In 2003, as Baghdad, and indeed all of Iraq, plunged into chaos, Muqtada Sadr and other local Shi’a leaders rose to the challenge. Despite their obligation to provide security, the occupation authority disregarded this obligation, and potentially helped fuel the insurgency and the Shi’a Mahdi Army militia.
As I wrote previously, when the monopoly on violence, coercion, and security disappear, as occurred in March and April 2003 with the invasion of Iraq, communities fragment. Citizens seek out leaders, solutions for security, and collective protection. Because the United States and the Multinational Forces failed to provide leadership and solutions, locals turned to the leaders they knew, often this meant religious leaders.
Organizations such as the Sadr Movement and the Sunni Endowment and Association of Muslim Scholars were prepared with communications networks and quickly expanded their influence with the equipping of security networks, i.e. militias.
In the fall of 2003, when Paul Bremer officially disbanded the Iraqi Army he dismantled the last best solution to forestall these militias. The connection between Paul Bremer’s decree and the insurgency is usually examined simplistically, with analysis discussing the loss of force and the insidious call of religion. I would argue that individuals were seeking authority, security, and direction.
Crime became virtually unheard of in Sadr City, for example, after the establishment of the Mahdi Army. While the United States was busy fighting Sunni nationalists, jihadists, and, indeed, remnants of the Iraqi Baath Party, the Mahdi Army in Sadr City and elsewhere, the Kurdish Peshmerga in northern Iraq, and forces of the Badr Brigades in southern Iraq began filling the holes left by the collapse of the State.
By 2004 the decision of Multinational Forces and in particular the CPA to ally itself with the exiled Iraqi dissidents began to have an impact not only on the intransigent Sunni branch of the insurgency, but was further radicalizing the Sadr Movement and the Mahdi Army. Although there were many options for promoting reconciliation and bringing certain elements in from the cold, Paul Bremer appeared almost to take disagreements with Muqtada Sadr as personal affronts. The order to arrest Muqtada as well as other respected leaders of the Sadr Movement proved too much for the leader to tolerate.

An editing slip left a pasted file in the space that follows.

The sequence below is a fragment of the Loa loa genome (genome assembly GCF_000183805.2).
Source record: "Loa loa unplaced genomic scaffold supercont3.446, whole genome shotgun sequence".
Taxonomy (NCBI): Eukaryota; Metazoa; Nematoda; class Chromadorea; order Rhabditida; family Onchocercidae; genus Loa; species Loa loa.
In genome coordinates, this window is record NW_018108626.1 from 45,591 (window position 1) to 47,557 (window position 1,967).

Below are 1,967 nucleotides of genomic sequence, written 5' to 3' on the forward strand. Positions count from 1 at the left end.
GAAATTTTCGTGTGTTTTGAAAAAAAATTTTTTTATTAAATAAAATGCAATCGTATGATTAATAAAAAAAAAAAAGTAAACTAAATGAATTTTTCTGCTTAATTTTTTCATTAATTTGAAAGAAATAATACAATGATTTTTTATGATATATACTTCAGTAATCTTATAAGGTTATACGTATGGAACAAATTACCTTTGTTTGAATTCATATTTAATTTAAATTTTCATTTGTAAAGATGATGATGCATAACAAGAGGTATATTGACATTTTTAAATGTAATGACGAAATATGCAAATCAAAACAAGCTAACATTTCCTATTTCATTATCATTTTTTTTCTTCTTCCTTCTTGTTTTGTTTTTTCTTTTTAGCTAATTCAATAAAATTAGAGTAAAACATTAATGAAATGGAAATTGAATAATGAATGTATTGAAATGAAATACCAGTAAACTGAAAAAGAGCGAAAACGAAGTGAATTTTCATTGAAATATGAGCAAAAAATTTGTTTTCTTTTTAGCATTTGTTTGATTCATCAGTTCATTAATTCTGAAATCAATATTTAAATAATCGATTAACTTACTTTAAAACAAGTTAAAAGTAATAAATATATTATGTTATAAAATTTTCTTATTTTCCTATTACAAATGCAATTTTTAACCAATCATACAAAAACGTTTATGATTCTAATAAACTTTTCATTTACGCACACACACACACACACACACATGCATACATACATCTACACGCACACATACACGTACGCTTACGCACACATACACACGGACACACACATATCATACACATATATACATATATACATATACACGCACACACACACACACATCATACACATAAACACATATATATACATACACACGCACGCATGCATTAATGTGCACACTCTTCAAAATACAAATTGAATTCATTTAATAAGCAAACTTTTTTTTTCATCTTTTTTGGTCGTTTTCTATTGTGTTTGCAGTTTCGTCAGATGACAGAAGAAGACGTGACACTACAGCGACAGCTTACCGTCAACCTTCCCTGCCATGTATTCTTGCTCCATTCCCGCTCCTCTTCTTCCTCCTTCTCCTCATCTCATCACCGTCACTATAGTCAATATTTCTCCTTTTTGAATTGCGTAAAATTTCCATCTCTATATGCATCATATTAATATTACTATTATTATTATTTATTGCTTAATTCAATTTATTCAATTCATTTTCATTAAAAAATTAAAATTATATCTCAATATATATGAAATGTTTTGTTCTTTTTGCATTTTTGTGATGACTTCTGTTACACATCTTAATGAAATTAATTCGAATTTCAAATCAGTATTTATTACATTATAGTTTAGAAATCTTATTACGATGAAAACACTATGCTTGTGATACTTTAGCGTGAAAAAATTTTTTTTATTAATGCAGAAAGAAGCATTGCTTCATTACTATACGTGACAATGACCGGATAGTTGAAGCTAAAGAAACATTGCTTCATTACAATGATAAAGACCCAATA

In the spring of 2004 the Mahdi Army took up arms and even began discussions with Sunni elements of the insurgency. The second front became difficult for Multinational Forces to account for. Unfortunately, having bet all their chips on Iraqi exiles who were practically foreigners to their countrymen, it was increasingly difficult to organize productive negotiations.
By 2006 the marginalization of the Mahdi Army, rather than detente and reconciliation, pushed them to become more and more radical. The support of outside elements such as Iran became more and more appealing and even necessary to the continuance of the organization. Some elements turned to crime and smuggling in order to finance their operations. When the Askariya Shrine bombing occurred the transition was complete. Previously fighters and citizens alike recognized the authority of Muqtada Sadr and the Sadr Movement’s principles, but at that moment it seems to have become clear that even this accepted authority was not enough to protect the community. Instead the community further fragmented, and an reinforcing cycle of tit-for-tat violence gripped Baghdad as well as elsewhere in Iraq.
In another way this urged Sunnis back toward the State, as they desperately needed to find someone to support and protect them from the unleashed vengeance of the Shi’a community. They initially formed neighborhood watch groups to defend their neighborhoods, eventually these kinds of groups were brought in from the cold as the “Sons of Iraq.”
Although eventually Muqtada Sadr reasserted control over many of these elements, it wasn’t until Prime Minister Al-Maliki asserted his own sovereignty and control of the Iraqi state in 2008 that a change began to appear. After Al-Maliki’s operations, it appears that Iraqis are widely tending back toward recognition of the Iraqi State as sovereign and a provider of security and stability.
Unfortunately it’s beginning to look as though Al-Maliki really can’t back up his gamble. Crime is on the rise even in Sadr City where, even at the height of Iraq’s chaos crime was virtually unheard of in this district. Combine the ever-present lack of services, six years into the war and occupation, the decimation of a once-respected community leadership, with what now appears to be rising crime directly connected to this decimation, and Prime Minister Maliki may be facing another perfect storm of fragmentation.
Though it seems like a strange time to release 147 militants connected to the Sadr Movement, given the risk of destabilization facing Al-Maliki in the run-up to the elections, perhaps there is a deal between the erstwhile Prime Minister and the released partisans?